This one, Self Portrait, is my favourite image. I was always worried about my work getting damaged and you can see this one is a little disintegrated, you see the blacks are a little purple now. The light here [in the exhibition] is very important, it has to stay under 50 lumens because any higher will damage the photographs, but I learnt from Charlie Chaplin how to store my work. They are all kept in airtight containers I had specially made, so there are photographs here that are 45 years old still in perfect condition.

You made a lot of work questioning your identity, particularly whilst playing with the concept of gender. Is this something that you are still working on?

Well no, obviously not… [Ulay strokes his beard] Well, the long hair could still fit, but not the beard. You see, I was an orphan at the age of 15, I had no family, I had no grandparents, no brothers or sisters and you get to that age where you ask ‘who am I?’ and there is nobody there to answer. So I performed in front of the camera in all directions: gender clash, male and female, relating to anima and animus, I did a lot of self-mutilating stuff, because photography by nature always stays on the surface of things, and I wanted to go deeper in order to find my identity. So, I cut myself, tattoos, transplantations, piercing, all of these, to get under the skin, where the photography stops.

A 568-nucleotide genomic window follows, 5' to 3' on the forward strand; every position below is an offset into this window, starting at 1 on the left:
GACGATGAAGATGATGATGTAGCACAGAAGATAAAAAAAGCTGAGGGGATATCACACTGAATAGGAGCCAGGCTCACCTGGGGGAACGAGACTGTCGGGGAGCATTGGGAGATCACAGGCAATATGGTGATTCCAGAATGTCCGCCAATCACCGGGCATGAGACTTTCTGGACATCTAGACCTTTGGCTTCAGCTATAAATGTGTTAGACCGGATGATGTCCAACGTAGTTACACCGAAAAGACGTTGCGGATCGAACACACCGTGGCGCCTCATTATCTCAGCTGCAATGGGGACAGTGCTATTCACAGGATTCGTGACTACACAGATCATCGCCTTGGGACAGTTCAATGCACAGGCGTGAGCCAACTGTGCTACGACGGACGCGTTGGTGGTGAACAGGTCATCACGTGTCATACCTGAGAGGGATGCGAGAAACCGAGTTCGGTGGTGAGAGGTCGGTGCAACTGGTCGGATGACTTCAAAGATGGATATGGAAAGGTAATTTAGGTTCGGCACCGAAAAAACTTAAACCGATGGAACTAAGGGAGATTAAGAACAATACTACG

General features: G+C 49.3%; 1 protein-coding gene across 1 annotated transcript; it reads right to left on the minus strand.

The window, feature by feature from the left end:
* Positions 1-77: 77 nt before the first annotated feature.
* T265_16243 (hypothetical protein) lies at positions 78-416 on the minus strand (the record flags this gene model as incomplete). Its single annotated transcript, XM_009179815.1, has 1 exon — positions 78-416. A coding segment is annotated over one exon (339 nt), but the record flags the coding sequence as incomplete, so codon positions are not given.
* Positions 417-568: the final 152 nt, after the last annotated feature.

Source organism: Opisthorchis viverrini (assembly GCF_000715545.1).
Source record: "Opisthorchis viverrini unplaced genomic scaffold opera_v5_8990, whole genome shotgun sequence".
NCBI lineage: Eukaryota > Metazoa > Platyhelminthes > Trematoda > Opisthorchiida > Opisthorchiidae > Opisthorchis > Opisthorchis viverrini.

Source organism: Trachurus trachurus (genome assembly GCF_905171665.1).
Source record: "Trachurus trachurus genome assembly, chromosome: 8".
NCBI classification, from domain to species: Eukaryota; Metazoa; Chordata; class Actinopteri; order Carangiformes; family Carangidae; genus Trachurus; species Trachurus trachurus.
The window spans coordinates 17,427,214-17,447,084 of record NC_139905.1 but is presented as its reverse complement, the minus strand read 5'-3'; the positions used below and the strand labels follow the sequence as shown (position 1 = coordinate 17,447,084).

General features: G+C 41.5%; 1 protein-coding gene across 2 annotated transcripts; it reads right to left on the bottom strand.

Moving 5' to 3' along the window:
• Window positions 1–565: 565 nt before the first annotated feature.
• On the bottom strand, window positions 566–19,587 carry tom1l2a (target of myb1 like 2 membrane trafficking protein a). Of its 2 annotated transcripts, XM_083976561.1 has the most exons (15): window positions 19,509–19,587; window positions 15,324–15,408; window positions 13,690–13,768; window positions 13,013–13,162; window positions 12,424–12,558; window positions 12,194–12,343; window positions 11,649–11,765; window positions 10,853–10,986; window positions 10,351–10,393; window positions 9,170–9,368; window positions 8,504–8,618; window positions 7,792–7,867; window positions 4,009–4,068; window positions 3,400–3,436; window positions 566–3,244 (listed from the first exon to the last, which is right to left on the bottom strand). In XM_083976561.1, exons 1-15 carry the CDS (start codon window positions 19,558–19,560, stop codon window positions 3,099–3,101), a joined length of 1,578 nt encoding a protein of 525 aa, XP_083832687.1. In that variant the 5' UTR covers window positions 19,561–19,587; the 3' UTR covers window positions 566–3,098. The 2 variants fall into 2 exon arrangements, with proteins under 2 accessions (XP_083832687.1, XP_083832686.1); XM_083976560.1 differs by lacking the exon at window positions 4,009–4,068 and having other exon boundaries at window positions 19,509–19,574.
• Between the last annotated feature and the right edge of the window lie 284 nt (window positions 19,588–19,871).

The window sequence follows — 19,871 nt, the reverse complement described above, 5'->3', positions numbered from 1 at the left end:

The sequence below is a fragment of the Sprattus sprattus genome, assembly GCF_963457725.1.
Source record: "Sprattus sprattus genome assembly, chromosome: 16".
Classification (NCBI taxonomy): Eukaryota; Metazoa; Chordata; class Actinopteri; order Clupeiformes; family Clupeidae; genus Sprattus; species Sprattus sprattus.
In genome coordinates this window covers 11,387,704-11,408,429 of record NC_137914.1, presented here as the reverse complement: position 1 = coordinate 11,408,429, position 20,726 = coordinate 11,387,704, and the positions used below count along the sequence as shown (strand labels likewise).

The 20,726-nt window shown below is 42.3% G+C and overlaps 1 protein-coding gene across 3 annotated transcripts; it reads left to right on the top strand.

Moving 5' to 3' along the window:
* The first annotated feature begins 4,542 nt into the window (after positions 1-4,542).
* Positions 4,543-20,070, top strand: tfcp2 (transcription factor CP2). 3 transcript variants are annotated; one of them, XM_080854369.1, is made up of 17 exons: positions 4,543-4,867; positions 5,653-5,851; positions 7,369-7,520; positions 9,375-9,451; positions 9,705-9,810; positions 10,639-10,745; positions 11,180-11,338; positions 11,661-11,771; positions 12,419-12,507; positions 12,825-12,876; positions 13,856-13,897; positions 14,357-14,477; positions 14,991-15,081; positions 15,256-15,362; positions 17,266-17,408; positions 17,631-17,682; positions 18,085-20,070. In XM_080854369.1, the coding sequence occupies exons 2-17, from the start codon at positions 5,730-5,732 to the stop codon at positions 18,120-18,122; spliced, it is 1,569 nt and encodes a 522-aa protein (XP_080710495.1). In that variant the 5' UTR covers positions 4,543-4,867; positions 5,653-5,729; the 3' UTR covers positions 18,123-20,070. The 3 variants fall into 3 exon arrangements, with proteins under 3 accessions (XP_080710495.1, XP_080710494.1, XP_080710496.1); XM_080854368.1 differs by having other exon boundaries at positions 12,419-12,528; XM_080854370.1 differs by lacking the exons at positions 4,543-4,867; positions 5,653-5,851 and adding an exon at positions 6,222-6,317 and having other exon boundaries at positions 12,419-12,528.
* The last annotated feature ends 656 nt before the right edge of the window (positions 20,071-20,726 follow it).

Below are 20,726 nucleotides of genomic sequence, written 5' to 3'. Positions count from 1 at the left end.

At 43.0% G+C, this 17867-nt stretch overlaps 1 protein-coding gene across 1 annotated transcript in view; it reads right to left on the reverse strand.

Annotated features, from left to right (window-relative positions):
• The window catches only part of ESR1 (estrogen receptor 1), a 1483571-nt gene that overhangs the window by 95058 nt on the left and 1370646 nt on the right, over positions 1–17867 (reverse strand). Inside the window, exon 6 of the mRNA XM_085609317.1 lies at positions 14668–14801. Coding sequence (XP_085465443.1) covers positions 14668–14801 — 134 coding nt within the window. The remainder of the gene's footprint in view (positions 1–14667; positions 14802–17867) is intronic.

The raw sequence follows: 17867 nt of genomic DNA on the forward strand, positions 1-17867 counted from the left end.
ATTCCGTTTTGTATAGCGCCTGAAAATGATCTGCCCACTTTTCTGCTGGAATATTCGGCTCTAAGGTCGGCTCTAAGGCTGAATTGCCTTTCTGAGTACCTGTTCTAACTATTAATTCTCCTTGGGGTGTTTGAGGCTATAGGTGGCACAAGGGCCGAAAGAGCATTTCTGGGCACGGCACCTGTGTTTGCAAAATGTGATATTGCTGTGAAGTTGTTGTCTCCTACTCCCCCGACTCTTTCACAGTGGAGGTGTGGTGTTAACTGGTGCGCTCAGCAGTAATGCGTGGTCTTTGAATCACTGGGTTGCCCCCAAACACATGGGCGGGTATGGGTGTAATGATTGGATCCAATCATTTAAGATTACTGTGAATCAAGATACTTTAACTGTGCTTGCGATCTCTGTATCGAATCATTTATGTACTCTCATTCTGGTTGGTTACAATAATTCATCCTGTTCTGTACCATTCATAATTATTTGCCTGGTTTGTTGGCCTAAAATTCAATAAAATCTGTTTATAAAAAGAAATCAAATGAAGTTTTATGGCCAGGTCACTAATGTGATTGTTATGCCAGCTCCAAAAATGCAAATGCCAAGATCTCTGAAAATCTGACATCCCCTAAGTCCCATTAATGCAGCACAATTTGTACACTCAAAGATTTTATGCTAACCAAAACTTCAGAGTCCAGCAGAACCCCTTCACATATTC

I cut myself, tattoos, transplantations, piercing, all of these, to get under the skin, where the photography stops.

For a period of five years, I was lending myself to find out about identity. I made thousands of Polaroid photographs, and at one stage, I thought: ‘this is endless, you can go your whole life taking portraits, manipulating in all directions, but you don’t get the answer.’ Then I did something called FOTOTOT (Photo Death) and made exhibitions of large black and white photographs on light-sensitive paper. When the audience had assembled, we shone a halogen light on the work and the image was gone within 10 seconds. Where does the image go? It’s like a candle, where does the light go when you blow it out? From then, I engaged totally in performance, it is the most direct you can be with an audience. The body is the medium par excellence, full stop.

But you also returned to photography later.